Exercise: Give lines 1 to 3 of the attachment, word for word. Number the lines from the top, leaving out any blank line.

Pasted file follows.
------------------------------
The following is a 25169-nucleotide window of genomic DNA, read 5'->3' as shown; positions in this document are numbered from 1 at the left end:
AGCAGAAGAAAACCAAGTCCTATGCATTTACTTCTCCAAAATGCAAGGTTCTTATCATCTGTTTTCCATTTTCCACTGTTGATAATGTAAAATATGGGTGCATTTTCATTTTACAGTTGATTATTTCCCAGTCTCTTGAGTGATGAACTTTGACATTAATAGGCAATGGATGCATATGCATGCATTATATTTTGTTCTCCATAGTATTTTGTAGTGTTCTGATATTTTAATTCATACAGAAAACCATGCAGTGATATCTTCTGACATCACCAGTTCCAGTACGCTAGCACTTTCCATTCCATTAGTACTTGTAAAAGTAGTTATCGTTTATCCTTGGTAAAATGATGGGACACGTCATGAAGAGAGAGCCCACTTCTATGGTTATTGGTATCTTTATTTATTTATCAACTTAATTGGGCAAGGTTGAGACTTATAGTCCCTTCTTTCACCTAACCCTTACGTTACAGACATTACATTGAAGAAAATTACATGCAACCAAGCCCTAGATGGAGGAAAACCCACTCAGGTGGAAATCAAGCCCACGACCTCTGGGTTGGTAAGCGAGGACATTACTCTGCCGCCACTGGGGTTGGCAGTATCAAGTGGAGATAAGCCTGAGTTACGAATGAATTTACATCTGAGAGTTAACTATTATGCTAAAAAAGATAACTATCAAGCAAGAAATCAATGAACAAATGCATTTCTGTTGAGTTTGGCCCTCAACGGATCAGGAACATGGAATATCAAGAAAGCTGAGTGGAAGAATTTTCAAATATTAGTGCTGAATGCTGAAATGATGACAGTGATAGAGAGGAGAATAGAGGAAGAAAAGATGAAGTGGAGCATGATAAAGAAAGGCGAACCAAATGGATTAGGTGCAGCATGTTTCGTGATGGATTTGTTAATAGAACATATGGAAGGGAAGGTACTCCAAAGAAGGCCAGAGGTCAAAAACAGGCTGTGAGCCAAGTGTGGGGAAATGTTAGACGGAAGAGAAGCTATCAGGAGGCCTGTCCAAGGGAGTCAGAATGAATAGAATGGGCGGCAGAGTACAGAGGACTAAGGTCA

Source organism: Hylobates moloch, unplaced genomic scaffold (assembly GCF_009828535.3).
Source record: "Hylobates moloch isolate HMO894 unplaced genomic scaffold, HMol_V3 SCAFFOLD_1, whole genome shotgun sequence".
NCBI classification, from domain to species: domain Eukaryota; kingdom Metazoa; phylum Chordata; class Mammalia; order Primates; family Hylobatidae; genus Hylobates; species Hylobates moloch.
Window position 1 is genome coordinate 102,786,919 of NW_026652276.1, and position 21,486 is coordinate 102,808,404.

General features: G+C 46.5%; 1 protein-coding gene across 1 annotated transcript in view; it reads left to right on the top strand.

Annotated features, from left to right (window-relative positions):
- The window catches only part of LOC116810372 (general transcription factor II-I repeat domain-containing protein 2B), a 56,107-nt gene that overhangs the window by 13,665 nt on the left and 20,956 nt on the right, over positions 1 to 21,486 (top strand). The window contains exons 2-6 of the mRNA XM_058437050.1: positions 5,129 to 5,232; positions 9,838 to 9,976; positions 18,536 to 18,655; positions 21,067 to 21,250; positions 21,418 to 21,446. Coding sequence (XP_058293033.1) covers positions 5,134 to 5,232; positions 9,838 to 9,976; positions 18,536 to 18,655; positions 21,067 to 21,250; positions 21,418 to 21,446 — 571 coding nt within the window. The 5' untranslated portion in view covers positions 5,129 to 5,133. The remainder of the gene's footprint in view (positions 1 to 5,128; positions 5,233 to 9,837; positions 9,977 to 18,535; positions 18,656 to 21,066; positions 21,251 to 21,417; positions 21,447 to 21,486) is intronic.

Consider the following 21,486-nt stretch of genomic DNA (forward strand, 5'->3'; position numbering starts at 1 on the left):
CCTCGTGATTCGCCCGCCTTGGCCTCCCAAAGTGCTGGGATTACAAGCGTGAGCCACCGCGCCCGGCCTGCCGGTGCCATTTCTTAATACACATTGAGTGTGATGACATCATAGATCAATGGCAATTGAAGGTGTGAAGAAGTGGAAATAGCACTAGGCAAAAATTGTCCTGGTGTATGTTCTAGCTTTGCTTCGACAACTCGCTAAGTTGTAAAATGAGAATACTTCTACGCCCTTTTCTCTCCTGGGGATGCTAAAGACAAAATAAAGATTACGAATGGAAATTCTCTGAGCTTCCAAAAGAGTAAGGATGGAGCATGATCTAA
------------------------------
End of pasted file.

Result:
The following is a 25169-nucleotide window of genomic DNA, read 5'->3' as shown; positions in this document are numbered from 1 at the left end:
AGCAGAAGAAAACCAAGTCCTATGCATTTACTTCTCCAAAATGCAAGGTTCTTATCATCTGTTTTCCATTTTCCACTGTTGATAATGTAAAATATGGGTGCATTTTCATTTTACAGTTGATTATTTCCCAGTCTCTTGAGTGATGAACTTTGACATTAATAGGCAATGGATGCATATGCATGCATTATATTTTGTTCTCCATAGTATTTTGTAGTGTTCTGATATTTTAATTCATACAGAAAACCATGCAGTGATATCTTCTGACATCACCAGTTCCAGTACGCTAGCACTTTCCATTCCATTAGTACTTGTAAAAGTAGTTATCGTTTATCCTTGGTAAAATGATGGGACACGTCATGAAGAGAGAGCCCACTTCTATGGTTATTGGTATCTTTATTTATTTATCAACTTAATTGGGCAAGGTTGAGACTTATAGTCCCTTCTTTCACCTAACCCTTACGTTACAGACATTACATTGAAGAAAATTACATGCAACCAAGCCCTAGATGGAGGAAAACCCACTCAGGTGGAAATCAAGCCCACGACCTCTGGGTTGGTAAGCGAGGACATTACTCTGCCGCCACTGGGGTTGGCAGTATCAAGTGGAGATAAGCCTGAGTTACGAATGAATTTACATCTGAGAGTTAACTATTATGCTAAAAAAGATAACTATCAAGCAAGAAATCAATGAACAAATGCATTTCTGTTGAGTTTGGCCCTCAACGGATCAGGAACATGGAATATCAAGAAAGCTGAGTGGAAGAATTTTCAAATATTAGTGCTGAATGCTGAAATGATGACAGTGATAGAGAGGAGAATAGAGGAAGAAAAGATGAAGTGGAGCATGATAAAGAAAGGCGAACCAAATGGATTAGGTGCAGCATGTTTCGTGATGGATTTGTTAATAGAACATATGGAAGGGAAGGTACTCCAAAGAAGGCCAGAGGTCAAAAACAGGCTGTGAGCCAAGTGTGGGGAAATGTTAGACGGAAGAGAAGCTATCAGGAGGCCTGTCCAAGGGAGTCAGAATGAATAGAATGGGCGGCAGAGTACAGAGGACTAAGGTCA

Source organism: Hylobates moloch, unplaced genomic scaffold (assembly GCF_009828535.3).